It’s been a tough bite from the Narrows to the main body and up into the creeks in the north end for bass. Colder water has put them off their feeding frenzy.Find a few trout with Apex spinners, little Speedy Shiners in gold and silvers or drifting minnows in 25 to 40 feet of water.
▪ LAKE SONOMA
The mouth of Yorty and Cherry creeks are still the best places to target trout. The lake is very muddy from all the runoff, which also makes for tough bass fishing conditions.
▪ LAKE ALMANOR
Canyon Dam is in good shape and ice free and there’s a dock in place. Rec. 1 has both ramps now useable so there is access to open water. Trout fishing was a bit slow. Troll slow action threaded nightcrawlers on top and along the shoreline shallows for a few fish. Check road conditions.
▪ BAUM LAKE
As always this time of year, check weather conditions and be prepared for cold weather. A few anglers are starting to go up but there were no reports, so just wander around and try different areas. Leech patterns and midges work well here.
▪ McCLOUD RESERVOIR
Try leeches, as they are always a good bet here. And as always this time of year, check weather and road conditions and be prepared for cold weather.
▪ PIT RIVER
Still running high and not a good time to fish here yet.
▪ SHASTA LAKE
The lake is now at about 105 feet and rising, so watch out for floating debris. All of the main ramps except Antlers and Bailey Cove are now open. Trout are spread out so find where water is coming in since they are going up the creeks looking for food sources. Try for them with crappie set ups and jigs. Bass are looking for shad balls, but some have been going after crawdads and small bluegill as well. Tubes, jigs and plastic worms along with small swimbaits are what most are using.
▪ FEATHER RIVER
Some sturgeon have been reported near the mouth of the Bear River, drawn in by runoff from last week’s rains. Striper fishing has been slow in the Feather, but will likely pick up as soon as the hatchery steelhead smolts are released in February. Steelhead fishing has been slow.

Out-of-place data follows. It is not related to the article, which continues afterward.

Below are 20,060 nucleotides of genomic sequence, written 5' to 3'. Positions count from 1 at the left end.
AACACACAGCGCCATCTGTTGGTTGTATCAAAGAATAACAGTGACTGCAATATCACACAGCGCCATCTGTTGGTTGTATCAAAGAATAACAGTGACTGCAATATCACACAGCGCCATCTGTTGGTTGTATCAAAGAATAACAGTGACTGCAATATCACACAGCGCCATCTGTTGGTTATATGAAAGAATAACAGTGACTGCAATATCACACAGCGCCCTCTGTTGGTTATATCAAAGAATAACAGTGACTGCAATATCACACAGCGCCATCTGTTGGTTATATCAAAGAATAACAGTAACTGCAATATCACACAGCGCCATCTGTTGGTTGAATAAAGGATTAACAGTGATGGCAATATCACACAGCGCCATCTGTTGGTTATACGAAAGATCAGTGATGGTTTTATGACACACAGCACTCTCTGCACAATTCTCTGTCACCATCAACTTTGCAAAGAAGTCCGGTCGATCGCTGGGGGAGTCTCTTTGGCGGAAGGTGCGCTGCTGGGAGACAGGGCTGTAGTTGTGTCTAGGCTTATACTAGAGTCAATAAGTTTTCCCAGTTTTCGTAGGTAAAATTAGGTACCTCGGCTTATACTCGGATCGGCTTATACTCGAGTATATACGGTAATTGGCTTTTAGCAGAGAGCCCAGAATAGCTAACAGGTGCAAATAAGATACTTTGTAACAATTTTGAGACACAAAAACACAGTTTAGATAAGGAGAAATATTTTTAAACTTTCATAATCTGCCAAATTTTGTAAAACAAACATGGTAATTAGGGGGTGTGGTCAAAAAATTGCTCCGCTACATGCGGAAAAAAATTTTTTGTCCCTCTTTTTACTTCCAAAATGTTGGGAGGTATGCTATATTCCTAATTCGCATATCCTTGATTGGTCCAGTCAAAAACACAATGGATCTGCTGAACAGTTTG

▪ RANCHO SECO LAKE
Bass and trout fishing is slow.
▪ SACRAMENTO RIVER, Dunsmuir
The Upper Sacramento remained too high to fish over the weekend, with flows topping 9,000 cfs.
▪ SACRAMENTO RIVER, Knight’s Landing to Colusa
First and Second Beach at Knight’s Landing has been the most productive area for sturgeon, which have been biting combinations of ghost shrimp and pile worms, or pile worms and eel. Flows have been quickly rising and falling, which has slowed the bite at times.
▪ SACRAMENTO RIVER, Red Bluff to Colusa
Some sturgeon are being caught near Colusa as muddy water draws in fish from the delta. Ghost shrimp and pile worms are working best. Fishing for stripers has been slow.
▪ SACRAMENTO RIVER, Redding to Red Bluff
Heavy rain last week again kept the Sacramento high and muddy, slowing fishing for wild rainbow trout. Better weather is expected this week and fishing could improve again by the weekend. Some late salmon are still spawning, so egg patterns or beads will likely be effective for the wild rainbows.
▪ SACRAMENTO RIVER, Sacramento
Striper fishing remained slow last week at the Port of Sacramento.
▪ BOCA LAKE
The lake is at 25.7-percent capacity. Mountain Hardware and Sports reported the ice was unsafe for ice fishing—STAY OFF THE ICE.
▪ CAPLES LAKE
The lake is at 64.8-percent capacity. John Voss at Caples Lake Resort reported the ice was now 1 1/2 to 2 feet thick with 2 to 4 feet of snow covering the ice due to the recent storms. Voss and Victor Babbitt at TFFO both said the ice fishing was okay at the dam and spillway for those using worms, bay shrimp, salmon eggs, and jigging a small Kastmaster.
▪ DAVIS LAKE
The lake is at 46-percent capacity. Ed Dillard at Dillard’s Guided Fishing reported the ice at the dam was still 12 inches thick, but the ice at Mallard and Honker was thinner due to the warmer temps from the “Pineapple Express” fueled storms. Dillard recommended checking the ice before getting too far off the shore at areas north of the dam. Fishing was very slow with most anglers getting skunked and the lucky ones getting a 16- to 20-inch rainbow on worms or floating dough bait. Use caution on Grizzly Road heading up to the dam due to possible icy conditions. The John Pato Davis Lake Ice Fishing Derby benefitting the American Cancer Society is scheduled for Feb. 6—contact J&J’s Grizzly Store for more info at 530-832-0270.
▪ DONNER LAKE
The lake is at 42-percent capacity. There was little traffic on the lake with the poor weather, but on a nice day a boater could jig a Buzz Bomb or Laser Minnow for bigger macks in China Cove at 80 to 100 feet deep or topline troll for smaller macks over the east end humps and ridges with an F13 orange/gold Rapala.
▪ FRENCHMAN LAKE
The lake is at 23-percent capacity. Ed Dillard at Dillard’s Guided Fishing reported some his friends were doing pretty well for 12- to 16-inch rainbows while ice fishing at the dam using small jigs. Limits were a distinct possibility.
▪ ICE HOUSE RESERVOIR
The lake is at 66-percent capacity. Kyle Neeser at Crystal Basin Tackle reported access was difficult with all the recent snow.